YOU Uber with Momin
YOUR maid is Ruksana
YOUR welder is Naseer
YOU love Tunde ke kabab
YOUR tailor is Rehman bhai
YOU are giving every penny of your money to them
But you want Modi to teach them a lesson??? https://t.co/gl3dJwtDGz
— ॐ L̶o̶n̶e̶ Crusader 2.0 🇮🇳 (@seriousfunnyguy) October 20, 2019
Hateful tweets have #consequences
As social media becomes more intrinsic to our daily lives, it has also begun to play a role in our conflicts. In the United States, a study has shown that cities with a higher incidence of hateful tweets have more actual hate crimes. In India, multiple incidents of social media-related fatalities have been reported over and over. Internet shutdowns often follow communal riots. The insurgence of these tweets cannot be treated lightly. There are around 350 million Indians on social media, even a small fraction of those people taking up arms against one another can prove to be disastrous for the fabric of this nation.
What can Twitter do?
Twitter’s hateful conduct policy clearly states that a user may not promote violence against or directly attack or threaten other people on the basis of their religious affiliation. The company states that it would take action against accounts that participate in any of the following types of behaviour: violent threats; wishing, hoping or calling for serious harm on a person or group of people; references to mass murder, violent events, or specific means of violence where protected groups have been the primary targets or victims; inciting fear about a protected category; repeated and/or non-consensual slurs, epithets, racist and sexist tropes, or other content that degrades someone; and hateful imagery.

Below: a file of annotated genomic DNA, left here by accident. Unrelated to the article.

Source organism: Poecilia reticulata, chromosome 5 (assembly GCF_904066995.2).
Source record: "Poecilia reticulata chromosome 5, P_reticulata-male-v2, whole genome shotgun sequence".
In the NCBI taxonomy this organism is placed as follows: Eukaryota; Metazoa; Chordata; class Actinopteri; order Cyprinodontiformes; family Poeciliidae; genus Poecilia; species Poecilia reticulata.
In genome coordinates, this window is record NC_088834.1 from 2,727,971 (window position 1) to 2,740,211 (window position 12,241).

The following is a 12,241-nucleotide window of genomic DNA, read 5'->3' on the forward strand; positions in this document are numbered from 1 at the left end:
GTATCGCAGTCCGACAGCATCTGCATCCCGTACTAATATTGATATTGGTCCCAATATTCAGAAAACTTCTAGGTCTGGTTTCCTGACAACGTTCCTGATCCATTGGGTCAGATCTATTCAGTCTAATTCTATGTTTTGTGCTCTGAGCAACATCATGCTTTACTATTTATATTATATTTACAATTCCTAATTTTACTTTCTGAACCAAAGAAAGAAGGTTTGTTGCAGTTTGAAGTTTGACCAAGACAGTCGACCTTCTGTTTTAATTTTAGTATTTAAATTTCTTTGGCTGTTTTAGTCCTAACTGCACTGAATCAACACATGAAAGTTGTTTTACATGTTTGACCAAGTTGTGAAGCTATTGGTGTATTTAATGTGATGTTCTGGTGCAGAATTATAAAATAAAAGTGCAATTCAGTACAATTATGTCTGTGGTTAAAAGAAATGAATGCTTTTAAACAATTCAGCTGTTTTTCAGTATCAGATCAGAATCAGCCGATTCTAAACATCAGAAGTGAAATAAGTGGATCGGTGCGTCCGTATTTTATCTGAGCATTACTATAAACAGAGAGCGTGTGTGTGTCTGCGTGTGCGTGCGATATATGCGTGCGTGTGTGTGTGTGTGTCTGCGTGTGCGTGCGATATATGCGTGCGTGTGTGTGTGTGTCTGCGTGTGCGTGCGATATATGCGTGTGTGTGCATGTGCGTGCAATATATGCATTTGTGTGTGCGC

Evidently, these tweets go against the company’s policy, but the presence of the hate-fuelled hashtags is proof that no real action has been taken against by organisation. Salman Soz called out Twitter India on the anti-Muslim hashtags trending in India.
Dear @TwitterIndia: There’s a policy against spreading hate on your platform. A hate tag asking for a boycott of Indian Muslims was trending. What are you going to do about it and its instigators? You know who they are. @jack @TwitterSupport
— Salman Anees Soz (@SalmanSoz) October 21, 2019
Twitter has proven its capacity to take action against hate speech and propaganda before.
However, it has been previously argued that Twitter profits greatly from users’ extremist political views. As Darren Linvill notes, Twitter didn’t report a profitable quarter until 12 years after its founding in 2017. The company wouldn’t view it as being in its financial best interest at this point to alienate a large portion of its users.